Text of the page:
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Read a great post this morning by David Wilkerson.  He was quoting a Puritan preacher from the 1600s warning London of perilous times ahead.  He called for repentance, for people to lead their families to a place of safety –  not a compound, a bunker, or a cave in the wilderness, but eternal shelter in Jesus.  No matter what befalls us here in this world, He has promised in Him we are more than overcomers.   At times He is the protector in the fire, and in other times He gives us visions of heaven as the rocks fly and our spirits return to Him.  In both cases, we have Him and He is glorified.

Our greatest tragedy should be the prospect that we could deny Him, not to suffer at the hands of men or from circumstances.  I do not fear that He would not forgive this failure, but the terrible grief of having done so.  I can’t imagine the broken heart of Peter with one look from Jesus after he had cursed and denied he knew Him – to keep his own skin safe.  But he had to be broken from trusting his own strength, his own promise of “I will never fall away.”  We cannot promise things to God.  We can only trust His.

Yet Peter’s position in the Ark was not affected by this failure.  When the door of the ark is sealed.. you are in or out.  Your safety depends on the strength of the ark, not your ability to keep it afloat.  Theoretically, Noah could have exerted a great effort to somehow climb out and jump, but is this a discussion we need to have?  People seem to spend more time arguing about how to stay in the Ark than calling drowning people into it, but that’s because we’ve invited so many in with one foot only and told them it was fine.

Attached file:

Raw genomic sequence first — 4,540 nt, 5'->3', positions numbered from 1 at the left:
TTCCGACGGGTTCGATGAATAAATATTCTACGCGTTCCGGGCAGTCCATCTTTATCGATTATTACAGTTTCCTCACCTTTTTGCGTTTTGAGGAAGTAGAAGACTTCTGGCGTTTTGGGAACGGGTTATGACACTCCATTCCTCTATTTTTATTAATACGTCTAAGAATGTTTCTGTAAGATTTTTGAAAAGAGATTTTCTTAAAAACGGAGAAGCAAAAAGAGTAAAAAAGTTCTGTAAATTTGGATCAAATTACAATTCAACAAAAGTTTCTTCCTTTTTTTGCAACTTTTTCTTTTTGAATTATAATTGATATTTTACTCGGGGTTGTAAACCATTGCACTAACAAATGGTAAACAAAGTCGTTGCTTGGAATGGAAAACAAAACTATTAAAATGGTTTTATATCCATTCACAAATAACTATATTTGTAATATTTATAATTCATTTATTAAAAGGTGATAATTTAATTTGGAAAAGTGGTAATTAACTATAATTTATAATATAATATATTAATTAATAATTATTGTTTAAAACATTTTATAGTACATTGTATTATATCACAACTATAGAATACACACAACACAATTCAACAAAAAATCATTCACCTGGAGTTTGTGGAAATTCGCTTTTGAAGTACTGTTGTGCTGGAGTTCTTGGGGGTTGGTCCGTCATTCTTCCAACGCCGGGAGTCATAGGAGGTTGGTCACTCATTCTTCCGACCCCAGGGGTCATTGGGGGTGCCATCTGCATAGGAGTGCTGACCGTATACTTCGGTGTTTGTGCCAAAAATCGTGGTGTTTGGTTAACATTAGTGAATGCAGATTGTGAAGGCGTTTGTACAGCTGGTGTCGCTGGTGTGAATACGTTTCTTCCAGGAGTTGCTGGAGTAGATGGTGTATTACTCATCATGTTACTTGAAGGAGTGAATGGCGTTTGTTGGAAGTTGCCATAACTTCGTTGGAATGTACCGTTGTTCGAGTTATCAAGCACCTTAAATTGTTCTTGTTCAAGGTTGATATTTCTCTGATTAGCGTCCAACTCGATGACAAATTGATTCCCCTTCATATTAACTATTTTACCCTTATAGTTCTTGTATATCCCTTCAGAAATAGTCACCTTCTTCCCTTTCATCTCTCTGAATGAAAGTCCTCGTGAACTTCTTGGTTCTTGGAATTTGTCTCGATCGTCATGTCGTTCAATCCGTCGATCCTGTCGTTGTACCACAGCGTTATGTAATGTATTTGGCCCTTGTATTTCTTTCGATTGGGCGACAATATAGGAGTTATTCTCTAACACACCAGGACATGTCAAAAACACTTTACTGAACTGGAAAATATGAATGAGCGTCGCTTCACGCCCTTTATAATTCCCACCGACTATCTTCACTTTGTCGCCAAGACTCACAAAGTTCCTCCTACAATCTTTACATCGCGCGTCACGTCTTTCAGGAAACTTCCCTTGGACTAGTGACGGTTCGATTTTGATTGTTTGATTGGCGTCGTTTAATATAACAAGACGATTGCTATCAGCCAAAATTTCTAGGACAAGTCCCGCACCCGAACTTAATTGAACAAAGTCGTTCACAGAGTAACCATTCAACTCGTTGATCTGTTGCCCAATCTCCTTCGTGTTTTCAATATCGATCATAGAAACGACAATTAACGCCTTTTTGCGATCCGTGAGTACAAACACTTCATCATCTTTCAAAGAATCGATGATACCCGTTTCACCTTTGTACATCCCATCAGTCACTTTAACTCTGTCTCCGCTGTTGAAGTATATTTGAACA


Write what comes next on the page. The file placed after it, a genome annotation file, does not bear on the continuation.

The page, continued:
Growing up as an Adventist, our lives were overshadowed constantly with the belief of the coming “Time of Trouble”, as we called it, when God would test the whole world and divide those who served Him from those who served the enemy.   The dividing line would be the Seventh-day Sabbath – and all who did not remain loyal to this holy day would receive the Mark of the Beast – causing all to worship on the false Sabbath – on Sunday.  We were taught that we would be hunted and many killed for not complying with “Sunday Laws”.  Every disaster or political crisis created a buzz of conversation about how soon the Sunday Laws were coming.  My ark of safety in God was a day, and I wasn’t sure I would be strong enough to make it through.  The right Jesus was the Sabbath Jesus.  The only way to know if we had Him or not, was the day.  To abandon the day was to reject Him.  And to fail was to be lost forever.

For much of the world, this tribulation is already here, and growing drastically each day.  The line in the sand is already drawn and many are being hunted and killed for being on the side of Christ.  He is the Sabbath test Himself.  Will we trust His love and finished work or not?  Will we trust someone or something else?  Will we trust ourselves?  I’m sure the temptation is large for those already suffering in the cauldron of man’s hatred.

My expectation of persecution coming to America someday (maybe soon) has not changed all that much – only that now I have total assurance in Jesus alone and not in my allegiance to a shadow observance, or my own ability to be strong.  The world system does want your adoration and trust.  It’s screaming for it, sometimes forcefully, sometimes seductively.  But if your ark is a day or a law, or anything other than Christ, you may have already been taken in while looking to a false sign of reassurance.   We have to go much deeper than external appearances – past the shadows – to the heart of who we love and trust the most.

Wilkerson’s article can be read HERE

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